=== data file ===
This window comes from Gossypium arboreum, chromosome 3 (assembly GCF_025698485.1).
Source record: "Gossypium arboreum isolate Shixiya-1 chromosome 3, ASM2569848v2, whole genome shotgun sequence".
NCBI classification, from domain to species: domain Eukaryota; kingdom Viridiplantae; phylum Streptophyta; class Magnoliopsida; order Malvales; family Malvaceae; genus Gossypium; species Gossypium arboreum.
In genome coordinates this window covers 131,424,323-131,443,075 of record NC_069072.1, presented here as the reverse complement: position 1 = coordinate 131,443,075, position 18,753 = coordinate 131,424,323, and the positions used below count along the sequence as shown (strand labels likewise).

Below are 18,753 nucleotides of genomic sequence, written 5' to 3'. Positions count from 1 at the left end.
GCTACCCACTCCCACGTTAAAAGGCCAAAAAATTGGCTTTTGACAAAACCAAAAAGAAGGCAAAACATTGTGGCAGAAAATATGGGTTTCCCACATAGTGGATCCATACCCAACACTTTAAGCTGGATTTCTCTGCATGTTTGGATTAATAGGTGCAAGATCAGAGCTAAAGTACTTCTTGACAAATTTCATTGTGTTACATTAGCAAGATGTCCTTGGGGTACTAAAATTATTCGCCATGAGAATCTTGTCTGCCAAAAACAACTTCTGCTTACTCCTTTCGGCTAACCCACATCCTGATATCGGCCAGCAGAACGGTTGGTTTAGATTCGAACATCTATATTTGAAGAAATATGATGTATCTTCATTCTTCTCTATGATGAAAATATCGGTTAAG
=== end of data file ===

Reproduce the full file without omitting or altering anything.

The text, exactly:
This window comes from Gossypium arboreum, chromosome 3 (assembly GCF_025698485.1).
Source record: "Gossypium arboreum isolate Shixiya-1 chromosome 3, ASM2569848v2, whole genome shotgun sequence".
NCBI classification, from domain to species: domain Eukaryota; kingdom Viridiplantae; phylum Streptophyta; class Magnoliopsida; order Malvales; family Malvaceae; genus Gossypium; species Gossypium arboreum.
In genome coordinates this window covers 131,424,323-131,443,075 of record NC_069072.1, presented here as the reverse complement: position 1 = coordinate 131,443,075, position 18,753 = coordinate 131,424,323, and the positions used below count along the sequence as shown (strand labels likewise).

Below are 18,753 nucleotides of genomic sequence, written 5' to 3'. Positions count from 1 at the left end.
GCTACCCACTCCCACGTTAAAAGGCCAAAAAATTGGCTTTTGACAAAACCAAAAAGAAGGCAAAACATTGTGGCAGAAAATATGGGTTTCCCACATAGTGGATCCATACCCAACACTTTAAGCTGGATTTCTCTGCATGTTTGGATTAATAGGTGCAAGATCAGAGCTAAAGTACTTCTTGACAAATTTCATTGTGTTACATTAGCAAGATGTCCTTGGGGTACTAAAATTATTCGCCATGAGAATCTTGTCTGCCAAAAACAACTTCTGCTTACTCCTTTCGGCTAACCCACATCCTGATATCGGCCAGCAGAACGGTTGGTTTAGATTCGAACATCTATATTTGAAGAAATATGATGTATCTTCATTCTTCTCTATGATGAAAATATCGGTTAAG